No, because the average diesel driver isn't in a hurry to wrap their vehicle around a lamppost.

In general, the large petrol engines are bought by drivers who want to accelerate hard, brake hard and otherwise try to almost, but not quite kill themselves and a few bystanders.

The large diesel engines are bought by people who want to tow caravans.

So petrol are dangerous, diesel are inconvenient.

The smaller engines of both kinds are bought by the majority, who don't really care and just want a nice car to travel in.

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You want the poor to have more money? Well, doh! Splash the cash

Richard 12
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Re: The child sized elephant in the room

At some point, we *do* need to get the average family below 2.0 children - or to put it another way, the average offspring-per-person below 1.0.

Otherwise the planet is not going to be able to provide sufficient (insert stuff here) in the future - infinite population growth is obviously not sustainable in a closed system.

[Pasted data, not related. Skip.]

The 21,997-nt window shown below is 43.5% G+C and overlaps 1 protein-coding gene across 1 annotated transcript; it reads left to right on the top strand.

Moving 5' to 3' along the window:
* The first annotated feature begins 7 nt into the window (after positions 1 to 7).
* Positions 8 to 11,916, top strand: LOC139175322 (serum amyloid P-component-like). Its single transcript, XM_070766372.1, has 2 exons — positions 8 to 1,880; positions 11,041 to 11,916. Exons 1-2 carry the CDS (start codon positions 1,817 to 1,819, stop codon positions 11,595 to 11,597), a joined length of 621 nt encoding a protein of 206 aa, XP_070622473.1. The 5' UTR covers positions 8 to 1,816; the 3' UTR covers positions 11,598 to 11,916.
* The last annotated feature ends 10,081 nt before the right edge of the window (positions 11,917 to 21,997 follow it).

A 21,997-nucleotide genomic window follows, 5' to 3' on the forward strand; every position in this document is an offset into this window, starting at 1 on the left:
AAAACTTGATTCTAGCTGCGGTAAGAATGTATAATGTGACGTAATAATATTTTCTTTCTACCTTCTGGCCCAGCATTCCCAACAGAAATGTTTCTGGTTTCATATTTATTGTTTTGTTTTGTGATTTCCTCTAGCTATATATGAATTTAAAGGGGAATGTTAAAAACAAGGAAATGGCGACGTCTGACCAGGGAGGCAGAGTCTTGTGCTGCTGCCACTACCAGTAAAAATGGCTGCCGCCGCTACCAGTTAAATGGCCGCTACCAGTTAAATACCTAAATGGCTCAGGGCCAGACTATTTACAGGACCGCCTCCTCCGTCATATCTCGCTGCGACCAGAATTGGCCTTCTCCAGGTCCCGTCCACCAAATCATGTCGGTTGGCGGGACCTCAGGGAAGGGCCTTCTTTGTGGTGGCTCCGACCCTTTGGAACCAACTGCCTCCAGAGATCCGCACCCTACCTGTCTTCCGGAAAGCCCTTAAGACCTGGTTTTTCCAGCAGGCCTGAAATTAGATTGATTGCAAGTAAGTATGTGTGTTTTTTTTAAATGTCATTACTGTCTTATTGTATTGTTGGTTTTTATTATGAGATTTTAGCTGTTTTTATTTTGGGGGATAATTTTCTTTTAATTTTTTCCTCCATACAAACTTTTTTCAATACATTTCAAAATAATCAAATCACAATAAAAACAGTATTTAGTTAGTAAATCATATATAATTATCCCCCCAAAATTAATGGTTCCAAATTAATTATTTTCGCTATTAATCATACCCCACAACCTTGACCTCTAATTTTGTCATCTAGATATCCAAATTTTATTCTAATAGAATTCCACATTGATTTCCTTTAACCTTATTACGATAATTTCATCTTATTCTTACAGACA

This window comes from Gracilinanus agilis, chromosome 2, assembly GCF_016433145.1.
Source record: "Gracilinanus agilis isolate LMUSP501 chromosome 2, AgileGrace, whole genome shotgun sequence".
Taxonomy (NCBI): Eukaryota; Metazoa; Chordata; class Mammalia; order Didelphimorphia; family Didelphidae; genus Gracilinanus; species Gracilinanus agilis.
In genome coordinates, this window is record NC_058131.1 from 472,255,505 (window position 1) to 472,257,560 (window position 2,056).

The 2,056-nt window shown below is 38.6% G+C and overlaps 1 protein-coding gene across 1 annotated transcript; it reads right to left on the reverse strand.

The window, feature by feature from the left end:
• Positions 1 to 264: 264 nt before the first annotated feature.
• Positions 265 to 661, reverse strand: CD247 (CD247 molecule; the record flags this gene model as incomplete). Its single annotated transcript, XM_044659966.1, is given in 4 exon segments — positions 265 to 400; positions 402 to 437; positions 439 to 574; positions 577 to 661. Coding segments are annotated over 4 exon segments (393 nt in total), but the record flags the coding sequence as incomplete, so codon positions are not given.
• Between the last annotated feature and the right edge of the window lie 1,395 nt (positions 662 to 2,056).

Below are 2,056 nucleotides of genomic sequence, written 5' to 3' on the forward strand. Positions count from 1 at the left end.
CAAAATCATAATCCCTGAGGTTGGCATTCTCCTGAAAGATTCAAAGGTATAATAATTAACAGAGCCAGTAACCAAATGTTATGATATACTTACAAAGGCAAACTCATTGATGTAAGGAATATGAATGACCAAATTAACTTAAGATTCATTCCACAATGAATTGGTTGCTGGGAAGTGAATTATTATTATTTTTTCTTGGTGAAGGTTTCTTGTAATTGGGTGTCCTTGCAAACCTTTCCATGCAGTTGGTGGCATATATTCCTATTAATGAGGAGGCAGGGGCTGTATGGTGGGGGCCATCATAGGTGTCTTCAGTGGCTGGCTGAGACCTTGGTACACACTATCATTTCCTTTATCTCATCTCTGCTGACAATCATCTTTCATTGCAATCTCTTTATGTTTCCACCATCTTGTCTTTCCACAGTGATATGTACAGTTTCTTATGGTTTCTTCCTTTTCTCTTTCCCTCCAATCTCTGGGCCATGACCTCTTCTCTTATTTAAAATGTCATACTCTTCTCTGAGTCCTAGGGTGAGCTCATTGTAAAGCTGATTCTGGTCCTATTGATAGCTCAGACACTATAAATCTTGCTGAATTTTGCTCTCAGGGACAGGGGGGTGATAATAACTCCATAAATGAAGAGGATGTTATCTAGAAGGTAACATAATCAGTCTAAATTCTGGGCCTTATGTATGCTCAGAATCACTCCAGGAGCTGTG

The part that really should worry everyone is that we don't know what the carrying capacity of the planet is.

We may only find out once it's been greatly exceeded for quite some time, which will have pretty hideous results.

A lot of people think we've already exceeded it. This may or may not be true - the error bars are large - but we cannot be that far off.

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Post-pub nosh neckfiller: Fancy a ham and cheese 'dry tree trunk' sarnie?